The managing director of the International Monetary Fund (IMF), Kristalina Georgieva, says that crypto assets and stablecoins are no match for well-designed central bank digital currencies (CBDCs). “If CBDCs are designed prudently, they can potentially offer more resilience, more safety, greater availability, and lower costs than private forms of digital money,” she said.
IMF on Crypto, Stablecoins, and CBDCs
IMF Managing Director Kristalina Georgieva gave a speech last week at the Atlantic Council in Washington D.C. regarding the future of money, cryptocurrency, and central bank digital currencies (CBDCs).
Noting that central banks have moved beyond conceptual discussions regarding digital currencies and are in the experimentation phase, she noted: “These are still early days for CBDCs and we don’t quite know how far and how fast they will go.”
Nonetheless, the IMF chief said:
If CBDCs are designed prudently, they can potentially offer more resilience, more safety, greater availability, and lower costs than private forms of digital money.
She continued: “That is clearly the case when compared to unbacked crypto assets that are inherently volatile. And even the better managed and regulated stablecoins may not be quite a match against a stable and well‑designed central bank digital currency.”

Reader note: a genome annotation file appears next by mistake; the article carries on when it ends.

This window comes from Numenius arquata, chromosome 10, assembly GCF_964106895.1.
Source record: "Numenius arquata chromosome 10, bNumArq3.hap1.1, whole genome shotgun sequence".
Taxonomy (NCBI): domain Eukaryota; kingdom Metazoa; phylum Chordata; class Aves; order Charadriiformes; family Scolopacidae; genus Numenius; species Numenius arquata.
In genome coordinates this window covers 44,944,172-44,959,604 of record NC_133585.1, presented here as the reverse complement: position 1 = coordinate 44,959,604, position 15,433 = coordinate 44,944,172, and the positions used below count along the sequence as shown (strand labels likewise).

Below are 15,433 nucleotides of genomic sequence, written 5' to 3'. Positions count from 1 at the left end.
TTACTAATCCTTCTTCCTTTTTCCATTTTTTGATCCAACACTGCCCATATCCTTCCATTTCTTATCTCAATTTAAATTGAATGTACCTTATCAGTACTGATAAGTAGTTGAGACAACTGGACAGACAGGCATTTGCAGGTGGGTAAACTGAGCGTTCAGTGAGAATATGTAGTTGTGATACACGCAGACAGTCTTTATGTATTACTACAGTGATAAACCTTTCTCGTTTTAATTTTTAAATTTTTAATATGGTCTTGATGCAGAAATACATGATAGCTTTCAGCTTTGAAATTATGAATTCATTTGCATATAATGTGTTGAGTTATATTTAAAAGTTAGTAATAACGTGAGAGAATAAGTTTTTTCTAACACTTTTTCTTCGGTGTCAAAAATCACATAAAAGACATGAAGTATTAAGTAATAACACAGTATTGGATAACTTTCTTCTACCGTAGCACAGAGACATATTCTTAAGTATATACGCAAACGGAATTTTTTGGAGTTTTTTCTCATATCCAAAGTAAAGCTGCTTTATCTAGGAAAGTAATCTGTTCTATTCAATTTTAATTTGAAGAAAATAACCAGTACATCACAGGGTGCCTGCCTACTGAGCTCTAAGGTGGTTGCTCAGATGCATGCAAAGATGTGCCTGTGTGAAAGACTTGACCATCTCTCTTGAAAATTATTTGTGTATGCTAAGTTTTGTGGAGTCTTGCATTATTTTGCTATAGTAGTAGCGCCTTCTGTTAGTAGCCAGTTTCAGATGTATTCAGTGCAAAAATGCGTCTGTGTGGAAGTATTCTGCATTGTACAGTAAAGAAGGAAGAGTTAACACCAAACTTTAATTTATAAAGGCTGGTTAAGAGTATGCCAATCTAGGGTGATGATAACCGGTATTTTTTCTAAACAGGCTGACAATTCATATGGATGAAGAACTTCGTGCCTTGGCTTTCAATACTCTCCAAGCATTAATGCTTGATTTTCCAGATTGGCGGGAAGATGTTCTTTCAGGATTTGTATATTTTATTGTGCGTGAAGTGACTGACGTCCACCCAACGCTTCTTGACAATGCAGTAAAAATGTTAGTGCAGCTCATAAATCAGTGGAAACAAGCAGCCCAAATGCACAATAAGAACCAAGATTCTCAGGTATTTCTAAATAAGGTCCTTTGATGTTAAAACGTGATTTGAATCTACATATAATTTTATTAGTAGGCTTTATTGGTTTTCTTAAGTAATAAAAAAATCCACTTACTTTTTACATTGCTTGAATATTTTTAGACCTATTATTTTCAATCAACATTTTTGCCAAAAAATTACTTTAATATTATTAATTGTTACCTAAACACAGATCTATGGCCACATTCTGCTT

The IMF boss said that around 100 countries are exploring central bank digital currencies.
She mentioned the Sand Dollar in the Bahamas, a proof-of-concept by Sweden’s Riksbank, and the e-CNY in China. In addition, she recognized that the U.S. Federal Reserve issued a report on CBDCs last month.
The IMF is deeply involved in this issue, including through providing technical assistance to many members. An important role for the Fund is to promote exchange of experience and support the interoperability of CBDCs.
She proceeded to share some of the lessons learned from various central banks from their digital currency efforts.
Firstly, she said, “There is no universal case for CBDCs because each economy is different … So, central banks should tailor plans to their specific circumstances and needs.”
Secondly, she stressed that “Financial stability and privacy considerations are paramount to the design of CBDCs.” The IMF Chief noted, “In many countries, privacy concerns are a potential deal-breaker when it comes to CBDC legislation and adoption. So it’s vital that policymakers get the mix right.”
Thirdly, she stressed the “balance between developments on the design front and on the policy front.”
In conclusion, Georgieva said:
The history of money is entering a new chapter. Countries are seeking to preserve key aspects of their traditional monetary and financial systems, while experimenting with new digital forms of money.
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